This particular barn was located off of a side road near the little town of Farmer, Washington. I came across it a few years ago and made this image. I loved the perfect location of the windmill. Recently, I tried to find this particular barn, but the field that I thought it was in is now all grain.


Another View

I’ve already posted a couple of views of this small pioneer home on Pearl Hill, but here’s one more. I liked the cinematic framing for this shot. The image was taken with an infrared filter on a green, spring day.

two thirty five to one

© Brad Skiff


Clouds, bitter in defeat,
retreat to the margins and scheme,
while beaming sun grins at their cowardice.

The sky was really active, so I grabbed my camera and this was the result: an abandoned home in the snow with harsh sunlight taunting the clouds. Taken with a 10-stop neutral density filter.


Palace of the Forgotten

Palace of the Forgotten

Birdsong and leaves beyond the panes
promise forever, and my blisters ache
with joy, hard-won.
Stew from the kettle, birthed
from the well, satiates my destiny.

But the magpie have fled the toppled poplars,
and my dreams are but patina
bleached in the sun.

Even the sage I mocked with toil
forgets my name.


Hidden Homestead

I stopped at an overgrown county road, the kind where wheel ruts disappear into tall grass. There was room at the juncture of this county road and the small highway I had been travelling on, so I pulled off and parked. It was June, and although there was a stop sign at the entrance to the route, I dared not drive on it. Catalytic converters can touch off fires, even on cooler days like this. Instead, I snagged my camera, locked my vehicle, and trekked over the rise and down into a little valley.

As is often the case where I live, my efforts were rewarded. Nestled among the sage was an entire homestead comprised of at least two separate homes, a barn, and several utility buildings. The spot lacked any official warning signs, perhaps it was so remote and hidden that none were needed, so I deemed it safe enough to explore.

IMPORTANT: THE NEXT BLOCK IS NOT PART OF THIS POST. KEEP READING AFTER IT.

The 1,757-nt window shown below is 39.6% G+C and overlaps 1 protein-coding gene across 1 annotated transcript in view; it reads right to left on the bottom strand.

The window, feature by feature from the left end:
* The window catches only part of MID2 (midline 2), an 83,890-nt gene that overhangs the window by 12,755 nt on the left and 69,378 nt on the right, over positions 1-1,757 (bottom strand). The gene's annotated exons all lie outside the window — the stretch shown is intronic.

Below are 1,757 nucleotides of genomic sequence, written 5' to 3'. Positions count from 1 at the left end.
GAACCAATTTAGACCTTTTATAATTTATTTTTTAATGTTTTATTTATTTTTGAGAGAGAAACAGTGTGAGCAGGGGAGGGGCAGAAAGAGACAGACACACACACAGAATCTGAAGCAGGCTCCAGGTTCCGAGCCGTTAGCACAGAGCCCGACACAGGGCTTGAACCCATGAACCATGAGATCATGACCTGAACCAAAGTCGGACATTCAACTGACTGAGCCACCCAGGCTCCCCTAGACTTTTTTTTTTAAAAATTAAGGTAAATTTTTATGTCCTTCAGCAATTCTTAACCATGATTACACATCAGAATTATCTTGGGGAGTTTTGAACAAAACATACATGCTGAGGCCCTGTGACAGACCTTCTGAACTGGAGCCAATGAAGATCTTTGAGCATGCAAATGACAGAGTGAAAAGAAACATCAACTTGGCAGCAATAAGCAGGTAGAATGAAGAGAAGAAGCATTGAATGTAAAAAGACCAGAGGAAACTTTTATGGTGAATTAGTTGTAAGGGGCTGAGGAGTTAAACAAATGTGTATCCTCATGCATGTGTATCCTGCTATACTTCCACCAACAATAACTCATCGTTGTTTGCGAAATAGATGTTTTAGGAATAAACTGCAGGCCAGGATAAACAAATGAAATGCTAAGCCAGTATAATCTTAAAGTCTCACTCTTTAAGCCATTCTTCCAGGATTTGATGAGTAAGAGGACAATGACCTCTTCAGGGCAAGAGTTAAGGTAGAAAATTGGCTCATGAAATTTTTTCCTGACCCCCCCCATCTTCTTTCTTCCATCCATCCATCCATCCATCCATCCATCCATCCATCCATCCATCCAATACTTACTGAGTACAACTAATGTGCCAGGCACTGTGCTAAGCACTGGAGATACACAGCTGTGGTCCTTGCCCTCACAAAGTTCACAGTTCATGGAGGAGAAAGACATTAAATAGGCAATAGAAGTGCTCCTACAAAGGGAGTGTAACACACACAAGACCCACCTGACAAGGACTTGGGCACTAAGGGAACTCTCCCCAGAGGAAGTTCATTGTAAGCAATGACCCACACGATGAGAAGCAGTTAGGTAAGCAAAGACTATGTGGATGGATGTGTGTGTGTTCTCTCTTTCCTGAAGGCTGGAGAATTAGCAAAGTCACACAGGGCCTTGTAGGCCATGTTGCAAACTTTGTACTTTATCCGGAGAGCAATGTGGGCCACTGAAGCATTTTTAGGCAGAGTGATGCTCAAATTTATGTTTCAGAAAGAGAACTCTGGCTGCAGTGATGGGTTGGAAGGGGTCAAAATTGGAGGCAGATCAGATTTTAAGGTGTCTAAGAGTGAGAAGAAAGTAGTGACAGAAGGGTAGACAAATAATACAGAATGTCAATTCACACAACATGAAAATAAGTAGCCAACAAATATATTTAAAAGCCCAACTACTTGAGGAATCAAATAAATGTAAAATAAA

This image, which I call Troubadour of the West, was taken with a Hoya infrared filter. I need to revisit this spot, perhaps this winter, when snow burdens the rafters and smooths out the fields. Or, certainly before some idiot drives down that lane, sparks a fire, and destroys all these lovely old bones of the past.

Troubadour of the West

A summer, a winter more, then…

This particular homestead lies in a very desolate location. A half a mile further along the deep-rutted road which segments the barren landscape, there once lived neighbors, but their homes are no more than vague patches on Google Earth; tall grass and sage fully entangle the former victories of pioneer life.

But this place survives. Despite the wildfire which ripped through these fields a few years ago, it remains unscathed. And when the heavy snows descend on its remaining rafters, it abides the weight. And so I drive all the way out here to visit this elderly grandparent, knowing one day I will find it has passed. Until then, I record the widening lines of its cantankerous hulk, which stands defiant in the face of time.

One Winter from Rubble